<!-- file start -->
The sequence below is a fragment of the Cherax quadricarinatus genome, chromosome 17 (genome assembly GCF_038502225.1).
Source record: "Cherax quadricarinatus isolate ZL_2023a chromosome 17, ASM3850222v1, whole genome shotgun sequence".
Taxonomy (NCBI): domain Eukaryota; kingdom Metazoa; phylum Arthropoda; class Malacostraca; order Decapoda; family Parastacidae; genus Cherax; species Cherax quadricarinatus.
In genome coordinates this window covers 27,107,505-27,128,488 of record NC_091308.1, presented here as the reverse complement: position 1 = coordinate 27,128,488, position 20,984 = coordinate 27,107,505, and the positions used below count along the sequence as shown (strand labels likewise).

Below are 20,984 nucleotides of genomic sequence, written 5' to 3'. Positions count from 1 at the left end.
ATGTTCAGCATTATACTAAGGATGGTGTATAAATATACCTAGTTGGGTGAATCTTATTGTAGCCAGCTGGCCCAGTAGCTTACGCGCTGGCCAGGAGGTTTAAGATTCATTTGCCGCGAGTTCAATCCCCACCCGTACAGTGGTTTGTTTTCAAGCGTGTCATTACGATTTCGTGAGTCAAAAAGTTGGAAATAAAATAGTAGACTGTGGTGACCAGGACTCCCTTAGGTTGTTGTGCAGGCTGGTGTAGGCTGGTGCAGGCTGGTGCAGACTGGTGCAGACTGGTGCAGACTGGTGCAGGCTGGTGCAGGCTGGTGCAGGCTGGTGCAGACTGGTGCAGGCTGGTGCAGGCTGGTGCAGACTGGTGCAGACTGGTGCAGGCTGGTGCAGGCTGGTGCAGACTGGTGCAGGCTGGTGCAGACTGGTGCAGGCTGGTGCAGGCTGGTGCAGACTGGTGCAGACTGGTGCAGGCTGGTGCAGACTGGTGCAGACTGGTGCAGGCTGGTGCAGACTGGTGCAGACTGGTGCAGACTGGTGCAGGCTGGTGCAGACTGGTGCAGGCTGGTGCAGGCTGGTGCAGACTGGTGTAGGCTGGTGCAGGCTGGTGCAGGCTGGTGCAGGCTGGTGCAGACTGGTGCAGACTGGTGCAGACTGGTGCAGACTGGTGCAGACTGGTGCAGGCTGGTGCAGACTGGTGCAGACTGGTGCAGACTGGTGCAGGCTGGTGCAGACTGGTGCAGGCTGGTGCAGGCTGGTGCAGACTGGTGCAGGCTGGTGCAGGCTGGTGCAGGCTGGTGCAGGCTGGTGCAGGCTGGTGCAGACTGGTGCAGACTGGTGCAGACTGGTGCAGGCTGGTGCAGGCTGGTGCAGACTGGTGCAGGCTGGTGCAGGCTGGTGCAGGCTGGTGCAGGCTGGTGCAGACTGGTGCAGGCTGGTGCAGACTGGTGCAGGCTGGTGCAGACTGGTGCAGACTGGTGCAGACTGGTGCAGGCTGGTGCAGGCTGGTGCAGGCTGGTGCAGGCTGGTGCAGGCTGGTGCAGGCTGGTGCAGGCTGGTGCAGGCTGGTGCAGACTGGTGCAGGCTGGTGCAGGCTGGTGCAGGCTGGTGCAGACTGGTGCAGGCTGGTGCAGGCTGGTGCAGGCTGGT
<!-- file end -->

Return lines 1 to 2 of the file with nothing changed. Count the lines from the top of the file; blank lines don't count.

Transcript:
The sequence below is a fragment of the Cherax quadricarinatus genome, chromosome 17 (genome assembly GCF_038502225.1).
Source record: "Cherax quadricarinatus isolate ZL_2023a chromosome 17, ASM3850222v1, whole genome shotgun sequence".